Observations After 4 Weeks in NYC


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I’m spending my longest stint ever in the Big Apple this summer as an intern for MLB.com — early June to early August. Born and raised as an Angeleno, naturally I’ve always wanted to live in New York. I’ve been fortunate enough to have that hope become a reality. If I have the opportunity to stay past this summer, I gladly will. These are three things I’ve noticed about this grand city so far:

1. The people aren’t as cold as everyone on the West Coast stereotypes them to be.
Sure the New York vibe is different than LA’s vibe. People are generally more dressed up when they go out, and their idea of walking is closer to running. And during one of my first weeks here I had a miscommunication with a nut vendor, and was told to “Fuck off.” But for the most part, everyone’s alright. I’ve had plenty of positive interactions with strangers. New Yorkers, you’re good with me.
2. Humidity will not kill you. 
Everyone told me of the horrors of the “East Coast humidity,” so I mentally prepared myself. Granted, it hasn’t been that hot since I’ve gotten here, but I honestly don’t think it’s that bad. Maybe it’s because I’ve spent countless insanely hot plus-100 degree summers with no AC in West Covina. Maybe I’ll be dying in a few weeks. What I’m trying to say here is don’t let weather woes deter you.
3. Cheap food exists.
Prices are high, as they are in any major city, but cheap eats are also a thing, as they are in any major city. There’s dollar pizza and $1.25 dumplings. I had a friend write this on one of my Facebook statuses:
“And the culture of drinks after work and sunday brunch is fun. If only they paid people 20K more so you don’t have to live in Brooklyn or Queens, and can actually afford to go out and do the artsy stuff, it’d be perfect..”
I say that’s a gross exaggeration, and it’s possible to make the city an affordable place if you really try hard enough. (I might just be saying this as a naive, not-yet-hired recent college grad)
I’m sure I’ll have more to add to this list as the weeks roll on, like whether or not Shake Shack trumps In-N-Out (I doubt it will). Cheers to new places and new spaces and new faces and living life on the edge.

Be better

Life, Sports

While it’s easy to assume things about people based off the color of their skin or the way they dress, it’s equally as easy to think before you speak. Remember everyone is human at the end of the day. Let’s be better.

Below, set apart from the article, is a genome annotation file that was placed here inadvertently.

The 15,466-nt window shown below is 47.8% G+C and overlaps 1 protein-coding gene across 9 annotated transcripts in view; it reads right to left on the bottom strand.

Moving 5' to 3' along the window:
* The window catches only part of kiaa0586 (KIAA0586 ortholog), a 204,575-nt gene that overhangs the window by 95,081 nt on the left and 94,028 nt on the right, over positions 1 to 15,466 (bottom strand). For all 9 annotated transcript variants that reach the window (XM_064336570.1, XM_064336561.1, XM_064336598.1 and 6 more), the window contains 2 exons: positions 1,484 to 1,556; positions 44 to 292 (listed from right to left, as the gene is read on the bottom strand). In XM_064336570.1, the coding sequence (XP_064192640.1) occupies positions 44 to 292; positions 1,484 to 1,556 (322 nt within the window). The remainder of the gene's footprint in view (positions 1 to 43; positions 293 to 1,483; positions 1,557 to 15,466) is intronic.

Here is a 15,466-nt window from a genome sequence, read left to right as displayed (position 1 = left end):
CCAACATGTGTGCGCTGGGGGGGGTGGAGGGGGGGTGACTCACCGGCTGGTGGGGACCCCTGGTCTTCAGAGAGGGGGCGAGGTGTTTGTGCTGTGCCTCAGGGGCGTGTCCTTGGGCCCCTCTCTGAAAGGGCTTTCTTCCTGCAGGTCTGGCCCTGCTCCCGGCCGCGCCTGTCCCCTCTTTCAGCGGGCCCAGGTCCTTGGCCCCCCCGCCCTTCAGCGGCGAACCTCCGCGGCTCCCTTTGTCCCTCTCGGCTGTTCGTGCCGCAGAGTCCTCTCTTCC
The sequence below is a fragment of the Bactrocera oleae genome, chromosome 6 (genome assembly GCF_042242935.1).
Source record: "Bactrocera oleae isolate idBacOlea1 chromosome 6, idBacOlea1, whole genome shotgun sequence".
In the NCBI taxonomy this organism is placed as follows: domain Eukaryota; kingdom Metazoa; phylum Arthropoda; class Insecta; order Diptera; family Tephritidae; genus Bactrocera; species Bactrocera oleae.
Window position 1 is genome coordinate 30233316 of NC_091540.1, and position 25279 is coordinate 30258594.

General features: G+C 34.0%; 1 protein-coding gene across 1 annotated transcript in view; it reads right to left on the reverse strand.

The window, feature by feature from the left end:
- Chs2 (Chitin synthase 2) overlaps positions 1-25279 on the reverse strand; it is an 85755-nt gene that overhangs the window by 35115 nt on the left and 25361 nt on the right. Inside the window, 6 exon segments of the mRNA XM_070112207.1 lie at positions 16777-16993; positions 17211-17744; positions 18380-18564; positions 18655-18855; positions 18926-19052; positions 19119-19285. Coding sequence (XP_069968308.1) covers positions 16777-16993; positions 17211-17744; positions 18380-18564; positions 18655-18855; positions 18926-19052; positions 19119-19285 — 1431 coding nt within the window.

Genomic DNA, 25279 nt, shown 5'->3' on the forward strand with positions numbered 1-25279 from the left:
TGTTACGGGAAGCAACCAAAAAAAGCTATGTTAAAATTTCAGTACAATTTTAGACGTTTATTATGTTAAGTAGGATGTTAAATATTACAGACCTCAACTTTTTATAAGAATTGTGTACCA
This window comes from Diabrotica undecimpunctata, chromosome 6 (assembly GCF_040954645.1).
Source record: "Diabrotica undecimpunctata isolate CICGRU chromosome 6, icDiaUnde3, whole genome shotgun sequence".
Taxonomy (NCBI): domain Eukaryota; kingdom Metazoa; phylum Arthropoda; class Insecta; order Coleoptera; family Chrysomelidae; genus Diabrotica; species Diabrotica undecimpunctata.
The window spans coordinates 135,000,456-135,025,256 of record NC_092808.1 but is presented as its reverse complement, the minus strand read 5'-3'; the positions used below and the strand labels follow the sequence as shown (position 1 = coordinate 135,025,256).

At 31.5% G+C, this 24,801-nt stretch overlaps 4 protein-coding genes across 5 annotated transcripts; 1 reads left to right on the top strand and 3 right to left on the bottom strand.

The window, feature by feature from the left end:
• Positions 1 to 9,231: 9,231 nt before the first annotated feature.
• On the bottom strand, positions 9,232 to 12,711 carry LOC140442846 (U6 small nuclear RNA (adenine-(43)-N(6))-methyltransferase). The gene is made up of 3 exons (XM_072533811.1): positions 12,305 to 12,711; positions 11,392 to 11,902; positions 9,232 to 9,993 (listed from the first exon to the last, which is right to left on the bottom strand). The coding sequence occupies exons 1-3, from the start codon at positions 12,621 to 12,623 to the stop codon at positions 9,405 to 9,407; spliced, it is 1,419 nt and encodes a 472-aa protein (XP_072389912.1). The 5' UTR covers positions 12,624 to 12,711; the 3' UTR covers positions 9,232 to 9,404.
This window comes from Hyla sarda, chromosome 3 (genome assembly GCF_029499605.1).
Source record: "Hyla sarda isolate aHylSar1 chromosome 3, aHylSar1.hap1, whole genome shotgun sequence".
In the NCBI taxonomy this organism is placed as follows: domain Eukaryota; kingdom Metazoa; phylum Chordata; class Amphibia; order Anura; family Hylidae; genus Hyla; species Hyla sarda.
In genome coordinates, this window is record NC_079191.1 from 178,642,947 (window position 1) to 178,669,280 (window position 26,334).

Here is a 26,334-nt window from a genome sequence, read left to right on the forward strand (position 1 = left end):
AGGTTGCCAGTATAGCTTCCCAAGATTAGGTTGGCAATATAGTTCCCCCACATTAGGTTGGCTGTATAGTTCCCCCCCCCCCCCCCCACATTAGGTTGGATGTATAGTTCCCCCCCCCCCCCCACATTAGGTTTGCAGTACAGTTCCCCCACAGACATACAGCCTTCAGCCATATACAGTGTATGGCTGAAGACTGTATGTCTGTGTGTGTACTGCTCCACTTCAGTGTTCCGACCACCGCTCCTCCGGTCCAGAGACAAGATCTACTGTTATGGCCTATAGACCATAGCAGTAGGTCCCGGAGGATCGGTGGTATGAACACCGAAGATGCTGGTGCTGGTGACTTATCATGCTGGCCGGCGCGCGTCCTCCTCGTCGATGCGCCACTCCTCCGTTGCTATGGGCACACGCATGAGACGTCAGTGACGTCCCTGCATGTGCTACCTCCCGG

NBA guard Garrett Temple:

No One Ever Says Goodbye

Life, Sports

Endings are abrupt. It doesn’t matter what the circumstances are. They always land with a loud, resounding thud — even if you see it coming.

The Mad Men series finale was shocking. Literally right when it ended I said, “WHAT?!” out loud and my dad, who was reading downstairs, asked me what was wrong. I know that critics guessed what would happen and that the episodes only run for an hour, but I still felt like I was left hanging, mouth agape.

Who knew Don Draper could ever find peace. The man who committed adultery countless times, and who drank and smoked to no end. He did what he wanted when he wanted, and was never satisfied. He was living the life: high-paying job, beautiful wives, adorable children, dashing good looks. Then, at the end, he found closure. That was unexpected.

Deep down I wanted to see him die a triumphant death like Walter White. Instead, he finished his TV life happily smiling crisscross applesauce on lime green grass.

Hours before the end of the Mad Men era, the Clippers had a dismal, crushing end to their postseason run. I didn’t see that coming, either. I thought for sure this was the year they’d break their losing streak. THEY BEAT THE SPURS IN SEVEN. But I guess the Spurs are a bit on the older side… and the Clippers have failed us many times over before.

It’ll be forever sad when the inevitable endings happen. The best shows will come to an end. The best teams (OK, maybe that’s an overstatement) will die.

Death by Expectations

Life, Sports

The Clippers were slammed Friday night in San Antonio. I didn’t watch the game, but I did see a rerun at a bar later that night where I saw about two minutes of the first quarter in which Blake Griffin turned the ball over. Sigh.

Their 27-point loss in Game 3 was something I expected but didn’t want to happen. Of course the Spurs were going to come out on their home floor, guns blazing, ready to demolish the Clippers. After all, this could be the last year of an epic NBA dynasty of Coach Pop/Tim Duncan/Tony Parker/Manu Ginobli (so they say, anyway). Meanwhile, the Clippers have never seen past the second round and if they don’t break that streak this year, it could be the last year of their core team as well.

Both sides have lots to lose. The expectation runs higher in San Antonio than LA because championships speak louder than anything else. The Clippers are the second class citizens in Los Angeles, sharing their home court with a legendary franchise, and I’m certain their confidence levels and mindsets are nowhere close to that of the experienced Spurs. I think this is where the problem lies.

Everyone has expectations of you. First impressions are long lasting and judgments stick. It becomes easy to bend to them, to truly believe, “OK, maybe they’re right.” The thing is they’re not right. Not always. Flip that perspective and rewire your thought process. Focus on the positives and own them. Soon those expectations will be crushed, stomped on and overcome. That is what the Clippers need.

They’re down 2-1. It’s not experience or better players that they’re lacking (their youth and athleticism is enough), it’s brash determination. If they have that, I’m calling this series Clippers in seven.